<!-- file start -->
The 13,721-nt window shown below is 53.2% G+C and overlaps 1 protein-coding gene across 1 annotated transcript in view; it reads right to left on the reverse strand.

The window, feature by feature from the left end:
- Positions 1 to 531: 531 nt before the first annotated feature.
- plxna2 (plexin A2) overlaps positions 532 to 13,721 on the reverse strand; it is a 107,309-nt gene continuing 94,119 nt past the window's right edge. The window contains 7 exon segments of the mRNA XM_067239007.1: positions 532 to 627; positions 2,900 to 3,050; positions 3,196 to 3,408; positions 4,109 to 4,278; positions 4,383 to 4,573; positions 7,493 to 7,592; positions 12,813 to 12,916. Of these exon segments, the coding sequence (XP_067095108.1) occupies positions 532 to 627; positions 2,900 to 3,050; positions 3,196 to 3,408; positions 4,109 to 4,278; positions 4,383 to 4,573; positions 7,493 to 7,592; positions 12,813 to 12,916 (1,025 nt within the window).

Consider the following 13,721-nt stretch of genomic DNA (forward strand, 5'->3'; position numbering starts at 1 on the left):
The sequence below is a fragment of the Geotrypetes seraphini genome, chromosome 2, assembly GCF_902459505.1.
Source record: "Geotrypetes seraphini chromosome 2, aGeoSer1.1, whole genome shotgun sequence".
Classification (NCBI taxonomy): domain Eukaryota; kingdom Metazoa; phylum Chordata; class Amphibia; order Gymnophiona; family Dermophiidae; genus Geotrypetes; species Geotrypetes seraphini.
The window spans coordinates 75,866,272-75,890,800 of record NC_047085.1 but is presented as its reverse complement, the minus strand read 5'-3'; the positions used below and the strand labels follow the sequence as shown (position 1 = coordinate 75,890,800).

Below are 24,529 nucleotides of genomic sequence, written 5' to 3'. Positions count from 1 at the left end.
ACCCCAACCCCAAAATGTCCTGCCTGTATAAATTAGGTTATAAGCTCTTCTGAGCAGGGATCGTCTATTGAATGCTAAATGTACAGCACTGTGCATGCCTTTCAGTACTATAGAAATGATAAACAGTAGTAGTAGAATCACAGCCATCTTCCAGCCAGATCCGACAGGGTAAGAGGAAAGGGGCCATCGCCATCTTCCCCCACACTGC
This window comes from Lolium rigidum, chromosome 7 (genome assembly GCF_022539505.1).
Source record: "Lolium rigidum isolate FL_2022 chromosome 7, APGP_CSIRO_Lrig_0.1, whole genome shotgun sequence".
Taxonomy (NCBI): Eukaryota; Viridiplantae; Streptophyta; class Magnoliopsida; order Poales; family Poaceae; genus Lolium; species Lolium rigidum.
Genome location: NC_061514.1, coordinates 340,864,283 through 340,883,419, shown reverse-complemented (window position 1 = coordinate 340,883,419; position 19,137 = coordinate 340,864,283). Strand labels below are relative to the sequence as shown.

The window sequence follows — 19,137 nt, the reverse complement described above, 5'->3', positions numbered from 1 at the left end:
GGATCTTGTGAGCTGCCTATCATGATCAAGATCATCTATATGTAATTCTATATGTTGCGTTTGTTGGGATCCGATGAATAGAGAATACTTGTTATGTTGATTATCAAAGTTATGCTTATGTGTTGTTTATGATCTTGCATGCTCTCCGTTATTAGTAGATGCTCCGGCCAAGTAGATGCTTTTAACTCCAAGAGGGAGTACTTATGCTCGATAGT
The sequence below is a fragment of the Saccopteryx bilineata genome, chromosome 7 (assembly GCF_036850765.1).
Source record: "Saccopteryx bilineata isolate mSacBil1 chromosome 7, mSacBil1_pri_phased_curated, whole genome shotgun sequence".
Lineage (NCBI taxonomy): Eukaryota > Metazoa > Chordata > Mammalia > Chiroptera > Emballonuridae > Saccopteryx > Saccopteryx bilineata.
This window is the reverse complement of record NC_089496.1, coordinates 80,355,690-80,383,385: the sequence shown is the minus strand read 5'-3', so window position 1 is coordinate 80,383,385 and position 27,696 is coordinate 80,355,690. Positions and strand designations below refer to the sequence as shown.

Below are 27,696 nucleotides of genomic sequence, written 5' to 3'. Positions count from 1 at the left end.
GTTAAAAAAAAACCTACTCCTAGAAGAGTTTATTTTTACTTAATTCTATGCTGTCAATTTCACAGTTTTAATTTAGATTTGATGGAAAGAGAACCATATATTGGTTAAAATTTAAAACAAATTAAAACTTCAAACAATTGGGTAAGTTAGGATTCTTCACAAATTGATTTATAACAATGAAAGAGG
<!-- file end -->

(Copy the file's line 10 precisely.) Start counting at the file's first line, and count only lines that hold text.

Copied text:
Below are 24,529 nucleotides of genomic sequence, written 5' to 3'. Positions count from 1 at the left end.